CFA® Level 1 Exam: Portfolio Management

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What are price-based indicators?

Price-based indicators often blend the recent and long-term history of price movements. An example of an unsophisticated price-based indicator is a moving average. A moving average indicator smooths out the rises and falls in prices, which allow analysts to understand long-term prince trends. A more advanced indicator is a stochastic oscillator, which measures a stock price’s tendency to continue moving up or down. These price-based indicators attempt to gauge market sentiment or underlying demand and supply.

What are the fundamentals of the portfolio process?

The portfolio management process’s fundamentals are broken into three main steps: planning, execution, and feedback. During the planning phase, a manager gains knowledge of the client’s (e.g., individual, institution) needs. Subsequently, the manager captures critical information on managing the client’s portfolio in the Investment Policy Statement. Once a documented plan is in place, the manager executes the program by first setting an asset allocation. The client’s initial asset allocation is the amount placed in each broad asset class (e.g., equity, fixed income) that matches the client’s risk and return profile. 

After knowing the amount in each asset class, the manager selects specific securities after careful due diligence (i.e., thorough review). These actions create the portfolio. As part of the feedback step, the manager monitors changes in the portfolio and determines whether changes (e.g., rebalancing the portfolio to its original allocation) is necessary. The manager also will produce timely performance reports and communicate findings to the client. Over time, the client’s needs may change, and the process repeats itself.

How does the concept of risk vs. return factor into understanding portfolio management?

Risk and return are interconnected since risk-averse investors demand more return for taking more risk. However, within portfolio management, combining assets with a return profile that is not identical (i.e., less than perfect positive correlation) produces a portfolio with a better risk-return combination than the individual assets. Therefore, diversification is critical to active portfolio management. Risk can be broken down into a specific portion to an asset (e.g., a stock) and a portion that is attributable to the overall market. The company-specific risk or nonsystematic risk can be eliminated through diversification. Market risk or systematic risk cannot be removed. Investors are only compensated for taking a systematic risk since nonsystematic risk can be eliminated.

What is an investment policy statement?

An investment policy statement (IPS) is a client-specific written document prepared by the manager with direct input from the client. It is used to document the underpinnings for why the portfolio is invested in a certain way and dictate how the manager strives to achieve the investment objectives. While there is no steadfast rule on what is included within an IPS, the following is an example of frequently included components.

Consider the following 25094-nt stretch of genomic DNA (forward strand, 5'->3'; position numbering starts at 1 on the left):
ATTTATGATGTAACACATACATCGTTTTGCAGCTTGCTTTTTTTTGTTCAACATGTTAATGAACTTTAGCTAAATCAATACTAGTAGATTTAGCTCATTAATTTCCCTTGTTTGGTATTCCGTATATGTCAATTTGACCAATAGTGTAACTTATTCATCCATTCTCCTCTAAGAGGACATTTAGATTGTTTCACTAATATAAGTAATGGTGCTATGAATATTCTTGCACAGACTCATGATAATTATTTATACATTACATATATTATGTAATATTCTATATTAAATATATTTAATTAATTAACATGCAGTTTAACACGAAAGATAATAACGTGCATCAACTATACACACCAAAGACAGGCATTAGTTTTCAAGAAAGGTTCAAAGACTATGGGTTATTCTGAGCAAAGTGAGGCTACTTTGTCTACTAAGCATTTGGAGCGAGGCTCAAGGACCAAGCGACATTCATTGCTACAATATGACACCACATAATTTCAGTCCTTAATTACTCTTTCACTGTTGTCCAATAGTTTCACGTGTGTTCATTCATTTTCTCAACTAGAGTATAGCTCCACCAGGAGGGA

How does the process of portfolio management differ in its application to individuals versus institutions?

Managing clients’ assets differs based on each client’s investment objective, time horizon, risk tolerance, income requirements, and liquidity needs. While the portfolio management process is consistent, each client may have different inputs to the process, which results in a varied portfolio and different output. A significant difference in portfolio management exists due to different client types. Institutional clients, such as endowments, have certain similar risk and return objectives due to a similar time horizon. It is most often believed that endowments will exist forever; their time horizon is very long-term. 

While each endowment may have specific goals, in a broad sense, most endowments have similar unlimited time horizons. In contrast, individual investors’ objectives vary more widely and must be ascertained for active portfolio management. For example, an individual may have different time horizons (e.g., saving for college and retirement), which may call for customized portfolio management. Individual investors are often unique since each client may have distinctive requirements and concerns (e.g., taxes).

What are some additional resources that students can access to prepare for portfolio management?

The curriculum is the only basis from which CFA Institute can create exam questions. However, recent fintech topics added to the curriculum include machine learning, big data, and distributed ledger technology. If unfamiliar with these modern advances, looking outside the curriculum may help garner a fundamental understanding. Be careful using additional resources in this and other topics to supplant specifics provided in the readings. It is essential not to find answers to question outside the curriculum as they might diverge from CFA Institute’s learning outcome statements.

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